I found a great group for you to join

http://coffeepartyusa.com/

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4 Responses to “I found a great group for you to join”

  1. urstupidnourstupid Says:

    That’s funny–but actually if it takes root it would be great to hear Tea Party leaders start to trash them as not “real” Americans, etc.

    I did notice though that they say that the Federal government is not the enemy of the people. And I think that’s where the divide begins. Your “party” believes that the Fed. gov’t is the enemy, and goes about with a good deal of paranoia about it, and makes people choose between gov’t and private industry, when in actuality there should be an effort to work together. People in your camp would shit bricks if certain elements of the Fed gov’t disappeared.

  2. urstupidnourstupid Says:

    Pretty much true. I think you would be hard pressed to find anyone on the tea party side that would wish the Federal Government to disappear. Much like you won’t find many in the coffee movement who wish for the government to control everything. Everyone has their own acceptance level.

    I’m curious. Why do you think the tea party camp believes that the federal government is the enemy?

  3. urstupidnourstupid Says:

    That’s a good question. One with sociological aspects that I can sink my teeth into. Let’s look at the demographics first. Tea Party memebers are generally older, white, rural/suburban, “undereducated”, conservative, and more religious. I think that they see things more in black and white because they don’t have the education, knowledge or world experience necessry to see detail within a broader spectrum. I think they know they could never win a debate against better educated people (think Palin vs Obama) This is one reason they fear the gov’t and “elitists” because they know they are more knowledgeable and educated. I think they have a more difficult time articulating the issues and are more prone to being swept up in a moment of populism. For example, Tea Parties did not exist until a Black, young, liberal, “elite” man who partially grew up outside the US became president. It was a rallying cry that “our” nation was being overtaken. Obama was gonna take away guns, let gays in the military, “socialize” healthcare, give Iran our nuclear codes, all of this at a time when the economy was in the tank, we were fighting two wars against strange people with strange beliefs who wanted to kill all of us. Then throw in a plain talkin’ (like them) wilderness babe from Alaska, a paranoid dumbass with no education (Beck) who whip these folks into a frenzy, and suddenly it’s Obama and the Federal government who are the enemy. Their message that the gov’t needs to spend less is correct. But they act as if the gov’t is an intruder who wants to take away their rights–indoctrinate them. Remember the flap over letting kids watch an Obama speech in school? That the gov’t needs to get “off their backs” as if the gov’t is around every corner pestering them, making them stand in line and jump through hoops. Trust me, if the economy were better and Obama’s name was Jim Smith, (or John McCain) and he had waited two years to tackle healthcare, and Palin got trampled by a moose, there would be no Tea Party.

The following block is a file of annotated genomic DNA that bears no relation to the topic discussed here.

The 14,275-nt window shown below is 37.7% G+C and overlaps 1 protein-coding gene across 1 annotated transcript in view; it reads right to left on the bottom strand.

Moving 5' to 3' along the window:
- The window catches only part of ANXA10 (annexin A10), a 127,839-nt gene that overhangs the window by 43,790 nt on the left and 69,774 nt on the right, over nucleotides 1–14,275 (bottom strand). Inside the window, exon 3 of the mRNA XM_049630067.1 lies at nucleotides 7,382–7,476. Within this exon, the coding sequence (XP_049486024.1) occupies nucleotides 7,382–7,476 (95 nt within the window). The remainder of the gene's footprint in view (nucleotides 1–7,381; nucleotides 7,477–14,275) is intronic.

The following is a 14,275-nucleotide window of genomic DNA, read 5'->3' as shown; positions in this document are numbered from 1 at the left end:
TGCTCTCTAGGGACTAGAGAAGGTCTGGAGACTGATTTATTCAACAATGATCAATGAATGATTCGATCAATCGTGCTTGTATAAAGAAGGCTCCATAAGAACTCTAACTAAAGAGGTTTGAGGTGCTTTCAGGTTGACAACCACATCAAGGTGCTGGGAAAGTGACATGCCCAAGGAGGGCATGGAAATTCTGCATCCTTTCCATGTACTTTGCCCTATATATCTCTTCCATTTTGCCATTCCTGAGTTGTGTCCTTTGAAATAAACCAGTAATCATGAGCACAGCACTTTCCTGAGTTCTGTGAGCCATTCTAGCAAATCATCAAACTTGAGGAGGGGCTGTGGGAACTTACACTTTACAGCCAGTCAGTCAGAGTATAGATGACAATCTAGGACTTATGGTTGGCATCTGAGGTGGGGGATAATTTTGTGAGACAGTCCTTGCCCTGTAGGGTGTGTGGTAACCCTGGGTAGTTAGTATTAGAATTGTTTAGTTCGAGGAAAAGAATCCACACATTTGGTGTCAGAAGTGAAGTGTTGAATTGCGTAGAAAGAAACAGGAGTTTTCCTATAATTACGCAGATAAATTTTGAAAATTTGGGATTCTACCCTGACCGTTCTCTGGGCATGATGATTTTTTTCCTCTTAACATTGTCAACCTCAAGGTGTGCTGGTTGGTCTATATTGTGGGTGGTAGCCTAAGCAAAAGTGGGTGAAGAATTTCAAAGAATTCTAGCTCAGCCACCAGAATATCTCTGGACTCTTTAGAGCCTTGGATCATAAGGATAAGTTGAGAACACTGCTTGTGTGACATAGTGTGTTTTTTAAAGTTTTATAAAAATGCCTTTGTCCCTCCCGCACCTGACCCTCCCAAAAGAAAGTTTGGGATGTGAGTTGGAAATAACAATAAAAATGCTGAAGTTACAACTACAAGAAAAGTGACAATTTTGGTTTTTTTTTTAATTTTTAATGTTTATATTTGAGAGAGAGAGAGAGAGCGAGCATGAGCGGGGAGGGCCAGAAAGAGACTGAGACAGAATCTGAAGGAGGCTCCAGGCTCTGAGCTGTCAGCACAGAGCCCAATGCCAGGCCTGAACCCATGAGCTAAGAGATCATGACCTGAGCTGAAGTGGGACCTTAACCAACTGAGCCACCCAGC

So what do you think of this organization? Right off the bat, she seems more rational, less angry, more articulate, less threatening and less of a fear mongerer/divider than anything I’ve heard from the Tea Bags.

  4. urstupidnourstupid Says:

    Wow. Well that’s not quite what I was expecting. Well I just attended a Tea Party meeting to see what this whole thing was all about. The local chapter is run by a woman who was a corporate executive before she retired. The research team is headed up by a guy who designs racing parts for fun but can also design a manufacturing plant if you need one. I found the group overall were highly educated and knowledgable. There were several business owners, a teacher, a few engineers and my life insurance agent (yes, literally my agent.) In case you are interested, one black guy and one asian woman out of about 25 people. They understand the fiscal issues that we are faced with and they have a firm belief that this will not be solved just by voting Democrats out of office.

    Yes there were a few characters there that I would consider fringe right wingers. Yes I would say many of these people attend church on Sundays. But overall, they are concerned citizens who understand, like I do, that our fiscal path is not sustainable and the current government is not going to change things without a push from the people.

    I don’t know how involved I want to be given some of the fringe elements represented in this movement. But, the people I met with were unlike anything you described.

    I think your coffee girl would be more angry and fear mongerish if she actually ran the #s.

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